“I’m glad to help you and the tribe this time—not as a tech head, but on an in-your-face investigation. It’ll give you a taste of
what I can do, you know? Then, in the future, maybe you’ll call on me again.”
“You’ve got it.”
“Now fill me in a little more. Why do you need Rainwater? Something to do with Agent Thomas, obviously. But what’s Melvin into?” Teeny asked.
It was a fair
question under the circumstances. Ella knew that he was simply trying to determine what kind of reception to expect once they caught up to Melvin and possibly his brother.
“I honestly don’t know. Thomas didn’t leave any details concerning the case he was working on, and with Blalock gone …” She shrugged. “That’s why I’ll be pressing Rainwater hard for information on Thomas. He’s the best—no,
the only—lead I’ve got so far.”
Soon they arrived at a small wood-frame house east of Shiprock in an older tribal housing development. The driveway and carport were empty, and no one seemed to be around. In addition, there was no sign of trash cans or garbage bags to indicate anyone currently lived there.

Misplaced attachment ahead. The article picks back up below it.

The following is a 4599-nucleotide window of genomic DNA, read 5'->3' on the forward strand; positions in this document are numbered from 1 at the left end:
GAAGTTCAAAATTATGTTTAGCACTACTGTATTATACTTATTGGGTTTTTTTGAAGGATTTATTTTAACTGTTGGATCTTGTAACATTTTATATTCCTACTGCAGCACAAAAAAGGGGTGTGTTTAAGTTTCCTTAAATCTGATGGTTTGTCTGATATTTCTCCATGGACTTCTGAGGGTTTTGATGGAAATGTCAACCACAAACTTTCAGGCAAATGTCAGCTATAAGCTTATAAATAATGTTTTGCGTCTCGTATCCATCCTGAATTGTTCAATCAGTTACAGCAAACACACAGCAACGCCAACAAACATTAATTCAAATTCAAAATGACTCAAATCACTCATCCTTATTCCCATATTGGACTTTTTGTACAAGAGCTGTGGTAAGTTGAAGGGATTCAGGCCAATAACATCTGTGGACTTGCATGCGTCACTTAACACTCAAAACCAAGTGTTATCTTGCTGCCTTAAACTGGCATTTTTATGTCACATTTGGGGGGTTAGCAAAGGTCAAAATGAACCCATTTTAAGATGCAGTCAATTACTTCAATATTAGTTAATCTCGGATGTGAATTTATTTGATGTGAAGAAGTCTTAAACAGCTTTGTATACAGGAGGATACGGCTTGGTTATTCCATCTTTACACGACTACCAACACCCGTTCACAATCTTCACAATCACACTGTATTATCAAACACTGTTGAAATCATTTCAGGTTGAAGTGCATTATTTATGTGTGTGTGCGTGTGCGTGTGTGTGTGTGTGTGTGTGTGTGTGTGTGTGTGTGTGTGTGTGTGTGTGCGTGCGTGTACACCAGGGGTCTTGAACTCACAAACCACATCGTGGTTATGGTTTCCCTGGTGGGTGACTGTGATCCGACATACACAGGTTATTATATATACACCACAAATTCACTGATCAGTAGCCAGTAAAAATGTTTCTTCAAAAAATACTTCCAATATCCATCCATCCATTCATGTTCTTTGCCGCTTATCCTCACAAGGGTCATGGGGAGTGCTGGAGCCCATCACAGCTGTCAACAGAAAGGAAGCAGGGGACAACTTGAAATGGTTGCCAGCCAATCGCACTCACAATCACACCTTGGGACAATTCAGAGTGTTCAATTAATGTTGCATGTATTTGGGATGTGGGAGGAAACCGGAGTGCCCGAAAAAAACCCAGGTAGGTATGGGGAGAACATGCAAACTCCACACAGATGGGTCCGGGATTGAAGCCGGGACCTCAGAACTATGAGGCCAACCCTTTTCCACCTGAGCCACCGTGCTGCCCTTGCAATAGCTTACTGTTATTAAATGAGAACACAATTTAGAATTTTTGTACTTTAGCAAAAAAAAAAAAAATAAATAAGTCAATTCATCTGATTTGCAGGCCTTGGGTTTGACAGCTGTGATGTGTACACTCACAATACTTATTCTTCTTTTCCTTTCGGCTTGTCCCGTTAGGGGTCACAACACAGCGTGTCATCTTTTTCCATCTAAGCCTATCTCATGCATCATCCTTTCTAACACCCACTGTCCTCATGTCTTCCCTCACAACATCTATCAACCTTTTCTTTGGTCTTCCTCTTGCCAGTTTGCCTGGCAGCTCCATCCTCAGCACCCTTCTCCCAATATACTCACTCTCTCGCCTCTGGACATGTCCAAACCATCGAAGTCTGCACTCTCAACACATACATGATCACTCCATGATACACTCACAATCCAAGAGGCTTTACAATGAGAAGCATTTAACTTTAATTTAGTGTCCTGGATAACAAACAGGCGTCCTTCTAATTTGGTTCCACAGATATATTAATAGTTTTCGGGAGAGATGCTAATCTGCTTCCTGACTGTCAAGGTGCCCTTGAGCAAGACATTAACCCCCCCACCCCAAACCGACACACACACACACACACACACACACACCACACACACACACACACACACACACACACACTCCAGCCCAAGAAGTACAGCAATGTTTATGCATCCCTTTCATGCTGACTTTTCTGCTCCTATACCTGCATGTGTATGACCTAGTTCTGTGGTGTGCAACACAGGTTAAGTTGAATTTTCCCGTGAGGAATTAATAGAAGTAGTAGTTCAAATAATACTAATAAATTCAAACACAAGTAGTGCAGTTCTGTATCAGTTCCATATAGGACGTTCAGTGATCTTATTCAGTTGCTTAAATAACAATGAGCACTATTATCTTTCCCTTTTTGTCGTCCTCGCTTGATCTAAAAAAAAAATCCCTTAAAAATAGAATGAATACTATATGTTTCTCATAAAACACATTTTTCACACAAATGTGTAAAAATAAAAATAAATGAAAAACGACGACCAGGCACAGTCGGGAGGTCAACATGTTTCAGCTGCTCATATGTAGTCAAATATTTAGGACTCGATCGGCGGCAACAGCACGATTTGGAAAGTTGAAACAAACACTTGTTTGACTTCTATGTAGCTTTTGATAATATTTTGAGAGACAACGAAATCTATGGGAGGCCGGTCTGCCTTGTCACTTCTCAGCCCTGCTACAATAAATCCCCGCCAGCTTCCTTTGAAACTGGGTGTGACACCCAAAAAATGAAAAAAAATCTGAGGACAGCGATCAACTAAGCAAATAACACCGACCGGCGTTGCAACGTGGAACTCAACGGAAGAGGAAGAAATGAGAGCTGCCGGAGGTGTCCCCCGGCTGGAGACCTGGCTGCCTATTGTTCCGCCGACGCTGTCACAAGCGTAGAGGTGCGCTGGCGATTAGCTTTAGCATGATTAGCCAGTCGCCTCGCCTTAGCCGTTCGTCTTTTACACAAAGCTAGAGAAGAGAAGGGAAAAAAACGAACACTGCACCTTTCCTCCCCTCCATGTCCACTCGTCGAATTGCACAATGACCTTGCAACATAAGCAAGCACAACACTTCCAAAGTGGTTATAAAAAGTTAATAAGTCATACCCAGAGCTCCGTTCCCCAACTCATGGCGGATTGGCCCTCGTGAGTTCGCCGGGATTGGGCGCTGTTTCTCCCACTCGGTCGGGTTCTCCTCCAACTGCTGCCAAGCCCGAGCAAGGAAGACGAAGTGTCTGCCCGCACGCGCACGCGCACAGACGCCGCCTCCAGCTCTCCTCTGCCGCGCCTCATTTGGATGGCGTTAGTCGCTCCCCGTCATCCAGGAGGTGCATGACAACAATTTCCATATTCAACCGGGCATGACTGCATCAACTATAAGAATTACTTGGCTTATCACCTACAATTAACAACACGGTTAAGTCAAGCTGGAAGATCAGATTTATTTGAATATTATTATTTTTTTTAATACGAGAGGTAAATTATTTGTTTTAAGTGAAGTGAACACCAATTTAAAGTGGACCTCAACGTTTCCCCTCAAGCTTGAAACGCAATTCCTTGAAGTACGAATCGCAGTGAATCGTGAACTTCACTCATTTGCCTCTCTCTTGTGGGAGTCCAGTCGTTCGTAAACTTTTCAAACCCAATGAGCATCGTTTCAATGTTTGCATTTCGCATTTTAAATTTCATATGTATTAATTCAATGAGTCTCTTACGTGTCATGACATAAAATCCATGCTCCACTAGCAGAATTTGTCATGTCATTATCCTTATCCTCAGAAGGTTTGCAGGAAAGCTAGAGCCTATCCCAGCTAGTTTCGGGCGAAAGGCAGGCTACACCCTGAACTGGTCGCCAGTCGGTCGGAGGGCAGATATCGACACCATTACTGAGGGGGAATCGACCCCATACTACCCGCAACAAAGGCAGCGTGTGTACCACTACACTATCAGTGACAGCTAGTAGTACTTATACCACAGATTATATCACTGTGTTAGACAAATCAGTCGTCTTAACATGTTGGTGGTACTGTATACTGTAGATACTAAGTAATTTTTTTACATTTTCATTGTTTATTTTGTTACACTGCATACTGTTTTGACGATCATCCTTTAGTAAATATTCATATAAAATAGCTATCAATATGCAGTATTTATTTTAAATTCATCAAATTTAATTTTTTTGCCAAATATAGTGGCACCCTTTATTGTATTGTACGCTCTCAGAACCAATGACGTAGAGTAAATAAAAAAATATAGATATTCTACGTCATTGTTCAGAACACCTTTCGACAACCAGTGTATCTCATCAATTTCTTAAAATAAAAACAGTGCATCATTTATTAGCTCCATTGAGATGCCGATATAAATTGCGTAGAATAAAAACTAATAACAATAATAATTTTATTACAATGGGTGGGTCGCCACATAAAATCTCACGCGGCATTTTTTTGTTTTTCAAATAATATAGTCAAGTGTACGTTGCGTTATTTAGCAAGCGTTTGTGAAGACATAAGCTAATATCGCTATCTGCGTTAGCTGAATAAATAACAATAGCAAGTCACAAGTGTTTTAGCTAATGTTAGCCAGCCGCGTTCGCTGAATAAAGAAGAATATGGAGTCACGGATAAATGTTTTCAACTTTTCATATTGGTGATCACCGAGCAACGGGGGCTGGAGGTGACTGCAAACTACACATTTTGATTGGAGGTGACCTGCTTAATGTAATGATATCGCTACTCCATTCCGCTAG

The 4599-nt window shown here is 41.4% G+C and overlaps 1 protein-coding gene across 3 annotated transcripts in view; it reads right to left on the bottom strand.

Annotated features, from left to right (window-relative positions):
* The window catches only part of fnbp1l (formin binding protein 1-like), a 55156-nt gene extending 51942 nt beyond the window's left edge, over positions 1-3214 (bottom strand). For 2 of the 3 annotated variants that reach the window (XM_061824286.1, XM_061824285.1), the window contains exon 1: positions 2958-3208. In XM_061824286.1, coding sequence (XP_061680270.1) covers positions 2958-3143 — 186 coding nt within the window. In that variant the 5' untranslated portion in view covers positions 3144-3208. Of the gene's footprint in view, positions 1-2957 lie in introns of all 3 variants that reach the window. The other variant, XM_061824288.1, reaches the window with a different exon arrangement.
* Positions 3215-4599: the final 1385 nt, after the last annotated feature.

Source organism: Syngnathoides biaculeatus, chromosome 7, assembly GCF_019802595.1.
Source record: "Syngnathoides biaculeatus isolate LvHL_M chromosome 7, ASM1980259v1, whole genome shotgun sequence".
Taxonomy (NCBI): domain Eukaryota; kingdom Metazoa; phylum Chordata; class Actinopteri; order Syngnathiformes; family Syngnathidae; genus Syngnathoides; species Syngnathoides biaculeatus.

“Cover the back for me, Teeny, just in case one of the Rainwater brothers is home and decides
to make a quick exit.”
As Teeny walked around back, Ella went up to the front door, knocked, and identified herself. The rapping reverberated with a hollow echo, but other than that, no sound at all came from the interior. Waiting only a few seconds, Ella stepped around the corner of the house and, seeing a curtainless window, peered inside. The interior was vacant. There was no furniture
or any other sign that anyone was living there.
“This was a bust,” Teeny said, coming around the corner of the house. “From what I could tell, no one’s been here for weeks, possibly months. There are cobwebs around the back door, and no fresh tracks anywhere unless you’re tracking dogs and crows.”